The University has named two individuals to top administrative positions at Duke Kunshan University.
Liu Jingnan—former president of Wuhan University, DKU’s academic partner—will serve as chancellor of the new China campus, the University announced Thursday. Mary Bullock, former president of Agnes Scott College, will serve as the executive vice chancellor. As chancellor—a largely ceremonial position—Liu will act as the external face of DKU, and Bullock, a U.S.-China relations scholar, will be the chief academic and executive leader.
Additionally, Nora Bynum was appointed vice provost for DKU and China initiatives. Bynum previously served as associate vice provost for global strategy and programs, and she has played a significant role in the development of Duke Kunshan University.
The Chinese Ministry of Education recently awarded DKU preparation approval, which allows administrators to move forward with academic and strategic planning. Administrators are in the process of preparing the application for establishment approval, which allows the campus to open its doors for students. The process of receiving establishment approval could take more than one year, but administrators hope to be able to offer academic programs starting Fall 2014.
In several months, there will be a ceremony to formally announce the preparation approval in China, Provost Peter Lange said at Thursday’s Academic Council meeting.
Lange added that some of the upcoming goals for DKU administrators are to hire faculty and register the campus as an independent entity with its own Board of Trustees. Campus construction slowed down in the Spring due to a “dispute,” Lange said. But the city of Kunshan, who is footing the bill for construction, has asserted that the first five buildings will be completed by July 2013.
A member of the Chinese Academy of Engineering and the Science and Technology Commission of China’s Ministry of Education, Liu has been key lecturer on the global level. He is also vice chair of the Hubei Association for Science and Technology and vice director of Hubei Communications Society. Under his leadership from 2003 to 2008, Wuhan University has become more well-known for its academic programs and student lift and recently reformed financial management, according to the release.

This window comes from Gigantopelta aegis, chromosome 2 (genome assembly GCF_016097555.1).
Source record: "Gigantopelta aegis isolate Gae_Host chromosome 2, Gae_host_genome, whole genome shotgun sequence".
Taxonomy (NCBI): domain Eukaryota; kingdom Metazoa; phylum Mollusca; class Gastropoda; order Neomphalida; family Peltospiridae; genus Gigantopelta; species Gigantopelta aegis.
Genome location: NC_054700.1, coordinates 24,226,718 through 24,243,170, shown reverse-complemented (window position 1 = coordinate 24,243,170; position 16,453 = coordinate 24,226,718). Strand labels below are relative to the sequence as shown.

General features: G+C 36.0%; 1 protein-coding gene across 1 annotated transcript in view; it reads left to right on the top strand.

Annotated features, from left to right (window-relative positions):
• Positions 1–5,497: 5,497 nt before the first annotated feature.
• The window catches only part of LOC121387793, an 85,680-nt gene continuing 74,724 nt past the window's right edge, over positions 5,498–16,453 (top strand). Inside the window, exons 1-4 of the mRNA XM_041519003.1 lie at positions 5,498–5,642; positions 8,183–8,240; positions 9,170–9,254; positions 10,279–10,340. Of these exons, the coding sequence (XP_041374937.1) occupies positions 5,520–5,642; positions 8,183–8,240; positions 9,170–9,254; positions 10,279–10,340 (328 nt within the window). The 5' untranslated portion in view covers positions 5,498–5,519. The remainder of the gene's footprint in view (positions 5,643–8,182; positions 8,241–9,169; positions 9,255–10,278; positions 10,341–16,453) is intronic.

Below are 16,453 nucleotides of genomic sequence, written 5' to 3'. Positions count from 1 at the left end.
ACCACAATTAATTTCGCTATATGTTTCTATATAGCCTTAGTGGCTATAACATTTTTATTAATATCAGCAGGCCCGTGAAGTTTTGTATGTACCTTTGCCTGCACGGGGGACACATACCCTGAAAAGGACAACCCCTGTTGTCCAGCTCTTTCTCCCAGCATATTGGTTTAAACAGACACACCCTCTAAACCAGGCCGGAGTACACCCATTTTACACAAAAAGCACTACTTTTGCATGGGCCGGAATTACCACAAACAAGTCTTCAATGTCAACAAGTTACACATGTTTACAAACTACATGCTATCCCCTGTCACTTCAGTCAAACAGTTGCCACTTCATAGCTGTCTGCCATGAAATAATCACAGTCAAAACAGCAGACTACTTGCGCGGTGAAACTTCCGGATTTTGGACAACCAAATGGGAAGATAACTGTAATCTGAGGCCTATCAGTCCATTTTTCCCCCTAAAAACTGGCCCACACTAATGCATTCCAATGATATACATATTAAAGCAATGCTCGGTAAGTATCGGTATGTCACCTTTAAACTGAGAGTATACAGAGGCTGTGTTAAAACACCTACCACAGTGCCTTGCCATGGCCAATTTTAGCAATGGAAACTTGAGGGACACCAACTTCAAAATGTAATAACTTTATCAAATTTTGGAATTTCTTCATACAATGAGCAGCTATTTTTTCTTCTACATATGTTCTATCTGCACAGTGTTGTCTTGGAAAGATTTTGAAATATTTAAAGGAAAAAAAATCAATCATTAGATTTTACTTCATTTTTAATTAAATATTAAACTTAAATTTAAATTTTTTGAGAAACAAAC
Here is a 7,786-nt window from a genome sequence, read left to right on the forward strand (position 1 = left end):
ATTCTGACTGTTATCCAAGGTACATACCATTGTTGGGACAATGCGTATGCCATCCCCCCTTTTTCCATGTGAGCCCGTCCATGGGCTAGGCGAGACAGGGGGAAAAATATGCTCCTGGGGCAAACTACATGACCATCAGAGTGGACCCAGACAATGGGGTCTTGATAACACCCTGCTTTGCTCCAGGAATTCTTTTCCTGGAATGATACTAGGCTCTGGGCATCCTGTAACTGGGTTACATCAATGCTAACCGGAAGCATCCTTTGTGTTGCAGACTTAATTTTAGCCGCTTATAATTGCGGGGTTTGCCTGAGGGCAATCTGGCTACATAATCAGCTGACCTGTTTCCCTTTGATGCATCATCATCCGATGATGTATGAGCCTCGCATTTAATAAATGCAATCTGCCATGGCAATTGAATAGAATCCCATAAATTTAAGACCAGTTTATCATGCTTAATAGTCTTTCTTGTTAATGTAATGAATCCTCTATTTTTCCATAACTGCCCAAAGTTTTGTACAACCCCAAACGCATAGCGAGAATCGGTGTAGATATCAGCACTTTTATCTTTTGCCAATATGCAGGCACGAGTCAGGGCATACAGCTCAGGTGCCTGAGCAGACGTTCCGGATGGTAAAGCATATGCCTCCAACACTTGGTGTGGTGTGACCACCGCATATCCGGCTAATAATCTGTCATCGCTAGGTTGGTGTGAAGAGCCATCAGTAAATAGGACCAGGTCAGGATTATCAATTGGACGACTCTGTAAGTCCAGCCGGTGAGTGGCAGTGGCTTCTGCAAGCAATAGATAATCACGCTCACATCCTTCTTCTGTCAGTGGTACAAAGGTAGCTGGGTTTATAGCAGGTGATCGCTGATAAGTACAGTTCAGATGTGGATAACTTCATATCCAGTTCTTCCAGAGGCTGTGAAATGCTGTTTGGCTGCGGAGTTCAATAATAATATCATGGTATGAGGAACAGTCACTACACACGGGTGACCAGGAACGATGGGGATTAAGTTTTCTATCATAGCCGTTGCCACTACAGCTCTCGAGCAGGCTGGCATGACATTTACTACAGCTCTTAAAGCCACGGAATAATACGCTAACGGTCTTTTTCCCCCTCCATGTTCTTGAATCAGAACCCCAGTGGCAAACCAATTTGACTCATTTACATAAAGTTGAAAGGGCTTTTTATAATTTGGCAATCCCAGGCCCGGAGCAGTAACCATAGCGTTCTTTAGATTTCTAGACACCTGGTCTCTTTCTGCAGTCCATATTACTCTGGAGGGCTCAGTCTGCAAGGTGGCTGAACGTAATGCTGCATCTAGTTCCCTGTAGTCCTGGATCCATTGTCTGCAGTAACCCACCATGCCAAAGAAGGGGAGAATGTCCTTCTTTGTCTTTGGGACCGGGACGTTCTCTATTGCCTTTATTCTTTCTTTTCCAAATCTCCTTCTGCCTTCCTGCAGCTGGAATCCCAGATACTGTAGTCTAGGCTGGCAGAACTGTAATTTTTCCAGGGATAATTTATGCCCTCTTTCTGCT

Bullock’s position as executive vice chancellor means that she will be responsible for the design and delivering of top-quality academic programs at the institution.
A senior scholar at the Woodrow Wilson International Center for Scholars, Bullock served as the director of its Asia Program, and as a distinguished visiting professor of China studies at Emory University from 2007 to 2012. She is currently the chair of the China Medical Board and as a director of the Henry Luce Foundation, the National Committee on U.S.–China Relations, the Asia Foundation and the Harvard-Yenching Institute.
“With the additions of Chancellor Liu and Executive Vice Chancellor Bullock, we have created a senior leadership team that is uniquely qualified to carry out our guiding vision of DKU as an elite global institution,” President Richard Brodhead said in a press release. “Their combined experience as leaders in higher education in China and the U.S. will provide the necessary expertise to move DKU forward.”